While the plot and characters of the Captive Prince trilogy are outstanding and brilliant, I think my favorite part about the series is the way C.S. Pacat uses gorgeous turns of phrase and cunning language to evoke this unbelievable emotional response in her readers. The way Laurent talks, the imagery that describes the world, it all comes together to make Captive Prince a stunning work of literature.
With Kings Rising, there were several times that I found myself pausing mid-read, noting a particularly lovely bit of dialogue, or a paragraph that could be dissected into much more than what it appeared to be.
(PS, there are spoilers within!)
These are my top five quotes from Kings Rising. What are yours?
It was harder to let go of the battle, to leave his plans at their midway point, to accept that the deadline had come and gone, and that whatever now happened on the border, he would not be a part of it. The Akielon slave would (of course) assume treachery on the part of the Veretian forces, after which he would launch some sort of noble and suicidal attack at Charcy that he would probably win, against ridiculous odds.
This speaks volumes about Laurent’s character. Even with the sarcasm masking his frustration, it’s clear that he has an incredible amount of faith in Damen, and recognizes Damen’s abilities as a General.
The fact that he still calls him The Akielon slave in his head, of course, later led to a burst of laughter from me!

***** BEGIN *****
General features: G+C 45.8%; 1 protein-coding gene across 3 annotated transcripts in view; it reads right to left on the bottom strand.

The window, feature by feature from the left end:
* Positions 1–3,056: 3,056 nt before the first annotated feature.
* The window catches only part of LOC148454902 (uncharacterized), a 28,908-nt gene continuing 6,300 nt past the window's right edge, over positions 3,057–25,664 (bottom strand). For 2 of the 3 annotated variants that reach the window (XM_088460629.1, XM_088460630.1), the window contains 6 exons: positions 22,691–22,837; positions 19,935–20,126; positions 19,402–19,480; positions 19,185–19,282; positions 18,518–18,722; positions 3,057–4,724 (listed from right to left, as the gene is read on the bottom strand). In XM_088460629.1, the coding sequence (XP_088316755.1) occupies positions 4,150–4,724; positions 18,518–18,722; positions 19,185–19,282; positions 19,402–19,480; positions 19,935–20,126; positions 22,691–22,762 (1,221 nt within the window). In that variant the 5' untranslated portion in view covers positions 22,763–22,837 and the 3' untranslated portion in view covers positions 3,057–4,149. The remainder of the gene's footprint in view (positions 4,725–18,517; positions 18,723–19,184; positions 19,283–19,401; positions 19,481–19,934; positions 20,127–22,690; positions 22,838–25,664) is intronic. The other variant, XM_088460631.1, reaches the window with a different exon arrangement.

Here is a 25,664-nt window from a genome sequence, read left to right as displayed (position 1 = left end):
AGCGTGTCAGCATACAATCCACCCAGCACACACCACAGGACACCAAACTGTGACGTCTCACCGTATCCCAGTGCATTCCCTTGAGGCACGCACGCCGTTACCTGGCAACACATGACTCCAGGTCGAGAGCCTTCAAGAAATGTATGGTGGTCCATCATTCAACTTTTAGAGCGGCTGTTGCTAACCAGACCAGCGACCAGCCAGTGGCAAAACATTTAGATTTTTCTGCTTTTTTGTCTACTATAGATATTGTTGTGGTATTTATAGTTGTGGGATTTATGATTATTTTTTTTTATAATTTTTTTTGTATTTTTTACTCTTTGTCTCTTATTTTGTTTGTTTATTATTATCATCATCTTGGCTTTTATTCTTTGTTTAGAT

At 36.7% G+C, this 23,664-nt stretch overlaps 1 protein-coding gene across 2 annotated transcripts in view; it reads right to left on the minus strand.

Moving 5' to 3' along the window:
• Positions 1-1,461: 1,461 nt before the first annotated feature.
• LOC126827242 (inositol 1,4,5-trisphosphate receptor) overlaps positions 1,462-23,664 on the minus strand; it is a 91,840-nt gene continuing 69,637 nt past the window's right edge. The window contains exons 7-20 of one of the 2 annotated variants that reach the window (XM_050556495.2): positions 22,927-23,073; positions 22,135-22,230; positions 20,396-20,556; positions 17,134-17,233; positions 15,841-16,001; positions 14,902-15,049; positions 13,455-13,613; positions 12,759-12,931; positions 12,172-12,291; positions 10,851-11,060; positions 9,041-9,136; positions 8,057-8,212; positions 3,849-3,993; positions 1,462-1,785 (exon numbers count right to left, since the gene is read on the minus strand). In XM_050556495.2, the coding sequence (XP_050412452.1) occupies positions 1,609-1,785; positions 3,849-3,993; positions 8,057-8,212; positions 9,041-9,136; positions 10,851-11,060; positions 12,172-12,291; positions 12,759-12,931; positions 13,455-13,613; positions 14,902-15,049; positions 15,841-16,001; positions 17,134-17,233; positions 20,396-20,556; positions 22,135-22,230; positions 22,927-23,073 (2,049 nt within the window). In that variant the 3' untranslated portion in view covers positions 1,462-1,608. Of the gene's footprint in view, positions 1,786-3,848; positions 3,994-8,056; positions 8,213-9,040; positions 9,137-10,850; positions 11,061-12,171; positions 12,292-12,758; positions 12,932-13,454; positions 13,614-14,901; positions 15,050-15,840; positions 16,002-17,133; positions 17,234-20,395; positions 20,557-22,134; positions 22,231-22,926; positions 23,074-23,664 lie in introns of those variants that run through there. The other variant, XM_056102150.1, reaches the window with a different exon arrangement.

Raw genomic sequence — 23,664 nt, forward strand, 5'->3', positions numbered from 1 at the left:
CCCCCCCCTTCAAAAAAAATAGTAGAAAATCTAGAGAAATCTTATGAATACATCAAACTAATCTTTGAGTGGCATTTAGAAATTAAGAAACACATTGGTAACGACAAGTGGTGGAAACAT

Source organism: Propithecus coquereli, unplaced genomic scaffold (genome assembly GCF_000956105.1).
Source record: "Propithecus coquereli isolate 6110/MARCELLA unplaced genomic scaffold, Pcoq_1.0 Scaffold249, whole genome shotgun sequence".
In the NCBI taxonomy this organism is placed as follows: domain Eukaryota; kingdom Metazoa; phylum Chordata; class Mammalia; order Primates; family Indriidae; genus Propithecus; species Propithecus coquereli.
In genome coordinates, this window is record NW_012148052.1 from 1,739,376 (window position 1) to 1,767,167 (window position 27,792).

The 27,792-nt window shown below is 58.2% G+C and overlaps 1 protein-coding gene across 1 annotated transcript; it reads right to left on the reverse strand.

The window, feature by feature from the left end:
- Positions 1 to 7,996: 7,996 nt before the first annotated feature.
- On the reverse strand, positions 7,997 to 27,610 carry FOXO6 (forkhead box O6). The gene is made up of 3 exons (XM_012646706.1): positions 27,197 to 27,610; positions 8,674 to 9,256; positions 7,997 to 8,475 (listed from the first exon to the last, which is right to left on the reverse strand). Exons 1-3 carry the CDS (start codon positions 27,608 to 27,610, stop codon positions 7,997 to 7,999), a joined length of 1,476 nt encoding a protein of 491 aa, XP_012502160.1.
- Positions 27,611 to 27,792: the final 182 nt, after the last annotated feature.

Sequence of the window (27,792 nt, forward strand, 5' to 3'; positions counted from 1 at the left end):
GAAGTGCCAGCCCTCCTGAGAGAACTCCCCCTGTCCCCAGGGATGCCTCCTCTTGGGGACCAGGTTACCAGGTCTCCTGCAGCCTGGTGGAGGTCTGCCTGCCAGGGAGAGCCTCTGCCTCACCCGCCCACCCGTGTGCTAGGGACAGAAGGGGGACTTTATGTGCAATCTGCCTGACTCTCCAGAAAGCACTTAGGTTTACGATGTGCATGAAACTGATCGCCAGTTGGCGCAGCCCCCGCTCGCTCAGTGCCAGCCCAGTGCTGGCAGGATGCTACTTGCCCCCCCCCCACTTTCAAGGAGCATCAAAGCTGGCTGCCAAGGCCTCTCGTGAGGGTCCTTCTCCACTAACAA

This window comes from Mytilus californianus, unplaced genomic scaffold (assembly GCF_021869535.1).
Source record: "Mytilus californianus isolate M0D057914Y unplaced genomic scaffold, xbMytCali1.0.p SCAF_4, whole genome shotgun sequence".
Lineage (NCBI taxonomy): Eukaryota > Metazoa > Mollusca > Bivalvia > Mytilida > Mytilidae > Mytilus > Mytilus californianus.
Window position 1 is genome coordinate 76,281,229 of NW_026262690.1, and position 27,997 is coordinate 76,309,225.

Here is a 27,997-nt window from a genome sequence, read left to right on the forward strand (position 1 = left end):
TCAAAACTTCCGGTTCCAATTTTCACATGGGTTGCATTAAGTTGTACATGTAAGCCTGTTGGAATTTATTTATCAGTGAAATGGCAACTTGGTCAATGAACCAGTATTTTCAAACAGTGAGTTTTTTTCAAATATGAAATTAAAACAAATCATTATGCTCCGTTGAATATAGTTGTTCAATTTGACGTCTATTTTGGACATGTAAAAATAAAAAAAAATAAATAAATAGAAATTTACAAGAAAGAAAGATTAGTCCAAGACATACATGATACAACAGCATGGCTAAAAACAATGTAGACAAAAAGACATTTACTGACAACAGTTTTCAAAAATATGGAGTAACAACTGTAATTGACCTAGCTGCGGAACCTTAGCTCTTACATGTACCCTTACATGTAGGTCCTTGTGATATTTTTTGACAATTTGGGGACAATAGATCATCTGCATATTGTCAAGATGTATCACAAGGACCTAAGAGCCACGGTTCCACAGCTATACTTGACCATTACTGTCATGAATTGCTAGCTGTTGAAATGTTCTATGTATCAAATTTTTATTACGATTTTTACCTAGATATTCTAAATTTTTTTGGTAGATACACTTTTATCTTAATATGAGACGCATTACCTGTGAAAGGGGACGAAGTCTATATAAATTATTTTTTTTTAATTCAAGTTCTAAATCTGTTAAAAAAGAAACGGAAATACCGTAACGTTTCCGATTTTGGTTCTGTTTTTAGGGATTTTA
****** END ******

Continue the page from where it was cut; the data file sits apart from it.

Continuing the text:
‘There was a man I was supposed to meet. He’s got all these ideas about honour and fair play, and he tries to keep me from doing the wrong thing. But he’s not here right now. Unfortunately for you.’
Again, this says so much about Laurent. Even when he’s cold and calculating, and when he’s at odds with everyone around him, he makes it clear where his trust and alliances lie: with Damen, who is honorable and a good man. And I think it implies that Laurent does not think himself either of those things… except his faith in Damen proves otherwise!
‘I’ve come to tell you who I am.’
Laurent was so keenly familiar, the shade of his hair, the strapped down clothing, the full lips that he held tense or cruelly repressed, the ruthless asceticism, the unbearable blue eyes.
‘I know who you are, Damianos,’ said Laurent.
We all knew this was coming. It was probably the least surprising scene in the entire book, from my perspective. But what I love here is the way Damen sees Laurent… the stunning portrait that is painted of a man desperate to keep control of himself and his reactions.
‘No. Listen Damianos. You trust blindly. You see the world in absolutes– if you believe someone a foe, nothing will dissuade you from arming up to fight. But when you give your affections… When you give a man your loyalty, your faith in him is unswerving. You would fight for him with your last breath, you would hear no word spoken against him, and you would go to the grave with his spear in your side.’
While the previous paragraphs are all about Laurent, this observation from Nikandros about Damen is so spot-on that I read it two or three times. And it shows perfectly how Damen and Laurent complement each other; Laurent who can’t trust anyone (except Damen), and Damen who trusts everyone (especially Laurent).
‘If you’re this angry,’ said Laurent, ‘you should fight a real opponent.’
‘There’s no one–‘ Damen stopped, but the unspoken words hung, dangerous with the truth. There was no one good enough to fight him. Not in this mood. In this mood, angry and unable to hold back, he would kill them.
‘There’s me,’ said Laurent.
Be still, my heart! This little exchange is everything. I feel like this is the way Laurent says I love you, in a way, because he’s saying that there’s no one else out there for Damen. No one else who can match him, evenly, man to man. There’s no one who can be there for Damen when he needs support, no one who can alleviate his temper. Just Laurent, the only equal he has.
You can also check out my (spoiler-free) review of Kings Rising here: